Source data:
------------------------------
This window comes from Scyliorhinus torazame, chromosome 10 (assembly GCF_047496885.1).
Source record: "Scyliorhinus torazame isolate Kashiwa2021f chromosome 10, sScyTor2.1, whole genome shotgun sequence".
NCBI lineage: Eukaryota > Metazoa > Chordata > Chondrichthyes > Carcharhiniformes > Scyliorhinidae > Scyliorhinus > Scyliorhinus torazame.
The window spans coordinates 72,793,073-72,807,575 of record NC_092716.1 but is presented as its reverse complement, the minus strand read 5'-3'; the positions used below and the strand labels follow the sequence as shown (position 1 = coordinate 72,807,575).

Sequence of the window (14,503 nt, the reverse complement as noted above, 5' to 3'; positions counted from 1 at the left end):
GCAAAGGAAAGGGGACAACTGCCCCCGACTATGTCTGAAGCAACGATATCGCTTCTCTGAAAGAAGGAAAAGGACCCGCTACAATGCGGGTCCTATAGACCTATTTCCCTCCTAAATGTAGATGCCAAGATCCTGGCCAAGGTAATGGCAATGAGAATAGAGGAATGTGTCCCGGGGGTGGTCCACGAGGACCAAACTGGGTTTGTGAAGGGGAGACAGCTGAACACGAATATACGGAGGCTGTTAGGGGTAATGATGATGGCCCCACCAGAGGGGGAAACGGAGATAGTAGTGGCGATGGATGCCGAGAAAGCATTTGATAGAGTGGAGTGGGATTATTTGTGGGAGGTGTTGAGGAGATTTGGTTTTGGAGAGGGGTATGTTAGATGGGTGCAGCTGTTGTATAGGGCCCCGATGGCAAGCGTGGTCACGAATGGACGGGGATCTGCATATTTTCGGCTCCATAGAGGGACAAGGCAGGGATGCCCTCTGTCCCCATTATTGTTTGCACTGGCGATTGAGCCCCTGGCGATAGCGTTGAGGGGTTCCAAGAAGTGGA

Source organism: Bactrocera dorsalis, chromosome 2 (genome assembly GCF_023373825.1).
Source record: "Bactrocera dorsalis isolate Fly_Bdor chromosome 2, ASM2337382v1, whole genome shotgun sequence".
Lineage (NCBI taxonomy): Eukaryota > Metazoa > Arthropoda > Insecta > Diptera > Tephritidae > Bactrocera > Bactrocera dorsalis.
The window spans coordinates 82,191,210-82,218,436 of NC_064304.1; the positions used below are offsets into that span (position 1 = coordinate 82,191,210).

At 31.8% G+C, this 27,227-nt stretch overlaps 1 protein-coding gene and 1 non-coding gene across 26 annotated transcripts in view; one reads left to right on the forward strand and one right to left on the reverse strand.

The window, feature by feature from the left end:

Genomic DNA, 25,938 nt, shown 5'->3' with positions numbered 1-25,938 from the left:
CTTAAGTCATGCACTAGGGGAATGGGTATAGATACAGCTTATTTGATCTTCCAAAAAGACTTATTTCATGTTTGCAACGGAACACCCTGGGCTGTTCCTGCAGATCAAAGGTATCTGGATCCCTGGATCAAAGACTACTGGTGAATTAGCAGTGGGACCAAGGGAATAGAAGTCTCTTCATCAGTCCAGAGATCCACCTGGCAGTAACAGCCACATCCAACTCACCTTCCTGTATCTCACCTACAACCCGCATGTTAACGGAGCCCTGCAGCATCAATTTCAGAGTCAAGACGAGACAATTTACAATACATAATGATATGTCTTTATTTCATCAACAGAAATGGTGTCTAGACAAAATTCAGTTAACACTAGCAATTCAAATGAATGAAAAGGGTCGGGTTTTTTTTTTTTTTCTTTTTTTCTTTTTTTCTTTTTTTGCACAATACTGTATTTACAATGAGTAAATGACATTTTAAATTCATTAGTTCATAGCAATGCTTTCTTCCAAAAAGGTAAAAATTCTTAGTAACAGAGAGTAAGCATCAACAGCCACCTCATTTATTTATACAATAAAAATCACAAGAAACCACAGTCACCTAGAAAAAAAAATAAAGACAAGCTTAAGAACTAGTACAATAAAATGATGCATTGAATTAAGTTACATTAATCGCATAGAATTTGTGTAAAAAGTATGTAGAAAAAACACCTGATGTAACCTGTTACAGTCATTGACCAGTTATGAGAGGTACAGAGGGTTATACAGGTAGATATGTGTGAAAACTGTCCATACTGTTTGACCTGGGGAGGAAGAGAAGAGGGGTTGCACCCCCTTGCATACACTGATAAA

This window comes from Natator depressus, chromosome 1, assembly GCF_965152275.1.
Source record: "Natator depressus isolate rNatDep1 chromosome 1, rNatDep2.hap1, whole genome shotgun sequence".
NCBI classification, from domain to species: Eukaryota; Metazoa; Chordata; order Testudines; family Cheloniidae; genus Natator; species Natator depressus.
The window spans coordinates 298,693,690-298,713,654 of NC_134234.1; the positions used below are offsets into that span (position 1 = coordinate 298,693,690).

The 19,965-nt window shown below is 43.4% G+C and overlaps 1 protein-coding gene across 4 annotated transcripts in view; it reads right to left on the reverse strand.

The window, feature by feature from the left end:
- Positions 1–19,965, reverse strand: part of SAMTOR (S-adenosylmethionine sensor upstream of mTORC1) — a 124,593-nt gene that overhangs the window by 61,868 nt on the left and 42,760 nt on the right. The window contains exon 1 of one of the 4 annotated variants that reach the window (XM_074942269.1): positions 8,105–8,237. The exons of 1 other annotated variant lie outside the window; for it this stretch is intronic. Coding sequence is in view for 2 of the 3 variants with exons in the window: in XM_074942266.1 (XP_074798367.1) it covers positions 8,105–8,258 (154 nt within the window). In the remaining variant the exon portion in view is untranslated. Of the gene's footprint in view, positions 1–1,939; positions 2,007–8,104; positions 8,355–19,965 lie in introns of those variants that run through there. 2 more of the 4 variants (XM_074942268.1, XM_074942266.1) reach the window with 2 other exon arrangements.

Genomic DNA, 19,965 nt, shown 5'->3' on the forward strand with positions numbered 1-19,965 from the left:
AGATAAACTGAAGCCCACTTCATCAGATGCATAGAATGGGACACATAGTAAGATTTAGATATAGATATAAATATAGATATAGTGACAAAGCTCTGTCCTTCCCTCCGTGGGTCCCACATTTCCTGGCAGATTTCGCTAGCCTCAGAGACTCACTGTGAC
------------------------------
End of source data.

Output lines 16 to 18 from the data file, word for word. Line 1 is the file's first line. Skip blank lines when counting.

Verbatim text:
Source record: "Natator depressus isolate rNatDep1 chromosome 1, rNatDep2.hap1, whole genome shotgun sequence".
NCBI classification, from domain to species: Eukaryota; Metazoa; Chordata; order Testudines; family Cheloniidae; genus Natator; species Natator depressus.
The window spans coordinates 298,693,690-298,713,654 of NC_134234.1; the positions used below are offsets into that span (position 1 = coordinate 298,693,690).